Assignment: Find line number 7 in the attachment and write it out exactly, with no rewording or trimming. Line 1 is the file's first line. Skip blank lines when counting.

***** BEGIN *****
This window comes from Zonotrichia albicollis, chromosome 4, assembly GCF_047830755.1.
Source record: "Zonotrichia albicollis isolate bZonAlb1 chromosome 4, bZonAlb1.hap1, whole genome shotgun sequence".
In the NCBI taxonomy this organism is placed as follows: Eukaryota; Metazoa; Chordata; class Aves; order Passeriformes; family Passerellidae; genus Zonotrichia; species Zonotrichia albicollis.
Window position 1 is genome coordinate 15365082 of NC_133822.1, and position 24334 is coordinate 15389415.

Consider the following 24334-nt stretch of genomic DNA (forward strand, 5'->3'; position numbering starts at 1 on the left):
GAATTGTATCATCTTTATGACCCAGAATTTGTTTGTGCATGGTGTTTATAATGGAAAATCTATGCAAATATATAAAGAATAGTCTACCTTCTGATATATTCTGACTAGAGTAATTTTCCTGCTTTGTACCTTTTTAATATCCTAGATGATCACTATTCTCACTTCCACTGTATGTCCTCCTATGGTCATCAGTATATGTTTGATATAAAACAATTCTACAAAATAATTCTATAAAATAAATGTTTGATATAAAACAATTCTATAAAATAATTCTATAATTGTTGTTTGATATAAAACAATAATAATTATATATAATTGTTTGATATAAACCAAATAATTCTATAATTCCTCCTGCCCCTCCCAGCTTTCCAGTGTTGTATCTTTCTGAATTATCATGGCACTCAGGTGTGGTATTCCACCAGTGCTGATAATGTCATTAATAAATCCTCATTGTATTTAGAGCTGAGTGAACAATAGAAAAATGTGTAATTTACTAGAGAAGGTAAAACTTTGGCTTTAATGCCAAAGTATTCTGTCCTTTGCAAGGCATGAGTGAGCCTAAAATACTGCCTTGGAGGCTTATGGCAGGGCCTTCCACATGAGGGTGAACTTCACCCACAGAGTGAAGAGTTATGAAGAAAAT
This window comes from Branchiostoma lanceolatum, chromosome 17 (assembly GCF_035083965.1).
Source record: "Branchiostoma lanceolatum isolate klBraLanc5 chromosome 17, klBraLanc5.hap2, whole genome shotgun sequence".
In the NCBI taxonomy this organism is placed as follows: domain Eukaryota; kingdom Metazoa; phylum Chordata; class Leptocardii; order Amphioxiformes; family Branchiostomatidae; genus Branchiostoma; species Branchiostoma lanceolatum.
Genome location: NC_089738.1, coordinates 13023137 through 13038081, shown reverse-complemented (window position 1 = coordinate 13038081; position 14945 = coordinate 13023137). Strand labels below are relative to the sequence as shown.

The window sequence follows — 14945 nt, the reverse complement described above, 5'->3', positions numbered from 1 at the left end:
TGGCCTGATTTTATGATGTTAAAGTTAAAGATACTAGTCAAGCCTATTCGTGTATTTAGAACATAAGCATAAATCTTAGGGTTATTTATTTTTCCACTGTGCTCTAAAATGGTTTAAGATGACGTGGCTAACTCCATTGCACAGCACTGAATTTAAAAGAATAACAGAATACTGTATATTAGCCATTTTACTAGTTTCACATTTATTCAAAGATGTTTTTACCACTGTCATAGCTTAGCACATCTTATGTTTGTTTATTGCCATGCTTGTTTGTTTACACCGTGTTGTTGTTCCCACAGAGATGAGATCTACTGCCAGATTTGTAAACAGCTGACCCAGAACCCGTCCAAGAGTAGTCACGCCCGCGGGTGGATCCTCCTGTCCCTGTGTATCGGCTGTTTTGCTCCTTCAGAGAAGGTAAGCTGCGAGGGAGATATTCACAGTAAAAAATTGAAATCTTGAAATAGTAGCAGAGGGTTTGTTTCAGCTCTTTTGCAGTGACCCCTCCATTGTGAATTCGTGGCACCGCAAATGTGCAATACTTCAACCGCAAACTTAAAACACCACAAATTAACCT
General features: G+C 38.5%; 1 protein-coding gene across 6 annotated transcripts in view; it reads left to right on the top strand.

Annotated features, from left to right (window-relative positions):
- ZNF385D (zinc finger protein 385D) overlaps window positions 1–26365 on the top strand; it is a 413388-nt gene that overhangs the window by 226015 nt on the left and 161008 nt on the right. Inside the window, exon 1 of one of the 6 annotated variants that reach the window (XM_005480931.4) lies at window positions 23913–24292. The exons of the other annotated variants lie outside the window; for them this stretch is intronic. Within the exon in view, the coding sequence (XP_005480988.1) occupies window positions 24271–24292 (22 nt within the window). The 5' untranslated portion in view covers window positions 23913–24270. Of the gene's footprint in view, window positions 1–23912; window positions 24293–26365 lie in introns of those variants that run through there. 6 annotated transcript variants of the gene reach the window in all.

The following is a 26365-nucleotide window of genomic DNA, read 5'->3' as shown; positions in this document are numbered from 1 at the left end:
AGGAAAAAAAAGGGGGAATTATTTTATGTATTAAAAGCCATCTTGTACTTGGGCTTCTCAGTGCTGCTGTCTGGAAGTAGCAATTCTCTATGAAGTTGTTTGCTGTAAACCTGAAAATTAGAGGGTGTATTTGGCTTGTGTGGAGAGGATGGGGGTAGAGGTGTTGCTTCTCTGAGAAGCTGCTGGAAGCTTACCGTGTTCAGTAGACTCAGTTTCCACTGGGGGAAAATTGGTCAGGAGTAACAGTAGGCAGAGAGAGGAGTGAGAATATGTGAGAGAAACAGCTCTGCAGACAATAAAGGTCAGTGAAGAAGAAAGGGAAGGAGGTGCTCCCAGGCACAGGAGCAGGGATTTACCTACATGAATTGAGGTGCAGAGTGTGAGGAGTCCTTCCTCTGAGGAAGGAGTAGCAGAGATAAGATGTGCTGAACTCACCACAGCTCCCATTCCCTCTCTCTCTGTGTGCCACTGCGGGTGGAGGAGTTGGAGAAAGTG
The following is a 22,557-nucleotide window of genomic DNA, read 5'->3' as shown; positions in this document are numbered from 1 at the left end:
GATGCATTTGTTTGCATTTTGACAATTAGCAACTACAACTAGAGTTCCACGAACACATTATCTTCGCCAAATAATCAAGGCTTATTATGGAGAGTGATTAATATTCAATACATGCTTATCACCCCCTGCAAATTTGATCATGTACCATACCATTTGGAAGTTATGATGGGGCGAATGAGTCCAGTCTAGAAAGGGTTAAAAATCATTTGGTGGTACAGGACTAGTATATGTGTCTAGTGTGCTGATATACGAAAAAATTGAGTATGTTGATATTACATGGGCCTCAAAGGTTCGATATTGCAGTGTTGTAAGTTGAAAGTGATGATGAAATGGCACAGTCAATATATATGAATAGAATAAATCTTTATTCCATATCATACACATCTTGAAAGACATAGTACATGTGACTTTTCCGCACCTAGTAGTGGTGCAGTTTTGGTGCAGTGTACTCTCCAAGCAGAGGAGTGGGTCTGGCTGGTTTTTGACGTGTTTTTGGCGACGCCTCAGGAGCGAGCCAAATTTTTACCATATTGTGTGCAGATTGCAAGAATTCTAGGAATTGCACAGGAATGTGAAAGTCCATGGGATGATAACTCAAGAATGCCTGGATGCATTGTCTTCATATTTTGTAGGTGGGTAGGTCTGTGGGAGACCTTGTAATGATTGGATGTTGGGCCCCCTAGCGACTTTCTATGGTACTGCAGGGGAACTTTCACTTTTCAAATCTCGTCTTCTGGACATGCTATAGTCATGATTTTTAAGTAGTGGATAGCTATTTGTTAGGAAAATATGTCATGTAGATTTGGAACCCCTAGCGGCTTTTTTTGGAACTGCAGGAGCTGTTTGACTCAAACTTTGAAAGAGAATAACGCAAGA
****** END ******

This window comes from Branchiostoma lanceolatum, chromosome 17 (assembly GCF_035083965.1).